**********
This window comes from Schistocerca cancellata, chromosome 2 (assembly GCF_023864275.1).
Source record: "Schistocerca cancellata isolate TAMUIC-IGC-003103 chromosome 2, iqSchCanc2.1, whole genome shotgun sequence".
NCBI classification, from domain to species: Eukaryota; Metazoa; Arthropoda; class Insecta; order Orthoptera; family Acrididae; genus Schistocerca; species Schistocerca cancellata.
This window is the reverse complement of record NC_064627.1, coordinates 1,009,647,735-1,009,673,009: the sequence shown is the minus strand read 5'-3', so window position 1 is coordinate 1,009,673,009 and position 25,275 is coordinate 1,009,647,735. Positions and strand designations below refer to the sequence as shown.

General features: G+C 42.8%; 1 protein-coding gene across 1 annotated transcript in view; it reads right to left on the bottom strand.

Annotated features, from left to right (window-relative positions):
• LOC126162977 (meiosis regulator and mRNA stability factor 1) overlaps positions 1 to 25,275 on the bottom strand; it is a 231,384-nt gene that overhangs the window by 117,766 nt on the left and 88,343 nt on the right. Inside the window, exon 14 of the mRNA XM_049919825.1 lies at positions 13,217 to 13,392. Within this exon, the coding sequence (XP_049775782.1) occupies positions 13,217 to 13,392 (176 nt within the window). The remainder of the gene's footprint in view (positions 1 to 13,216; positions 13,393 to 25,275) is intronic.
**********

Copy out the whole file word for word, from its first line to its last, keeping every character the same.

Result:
This window comes from Schistocerca cancellata, chromosome 2 (assembly GCF_023864275.1).
Source record: "Schistocerca cancellata isolate TAMUIC-IGC-003103 chromosome 2, iqSchCanc2.1, whole genome shotgun sequence".
NCBI classification, from domain to species: Eukaryota; Metazoa; Arthropoda; class Insecta; order Orthoptera; family Acrididae; genus Schistocerca; species Schistocerca cancellata.
This window is the reverse complement of record NC_064627.1, coordinates 1,009,647,735-1,009,673,009: the sequence shown is the minus strand read 5'-3', so window position 1 is coordinate 1,009,673,009 and position 25,275 is coordinate 1,009,647,735. Positions and strand designations below refer to the sequence as shown.

General features: G+C 42.8%; 1 protein-coding gene across 1 annotated transcript in view; it reads right to left on the bottom strand.

Annotated features, from left to right (window-relative positions):
• LOC126162977 (meiosis regulator and mRNA stability factor 1) overlaps positions 1 to 25,275 on the bottom strand; it is a 231,384-nt gene that overhangs the window by 117,766 nt on the left and 88,343 nt on the right. Inside the window, exon 14 of the mRNA XM_049919825.1 lies at positions 13,217 to 13,392. Within this exon, the coding sequence (XP_049775782.1) occupies positions 13,217 to 13,392 (176 nt within the window). The remainder of the gene's footprint in view (positions 1 to 13,216; positions 13,393 to 25,275) is intronic.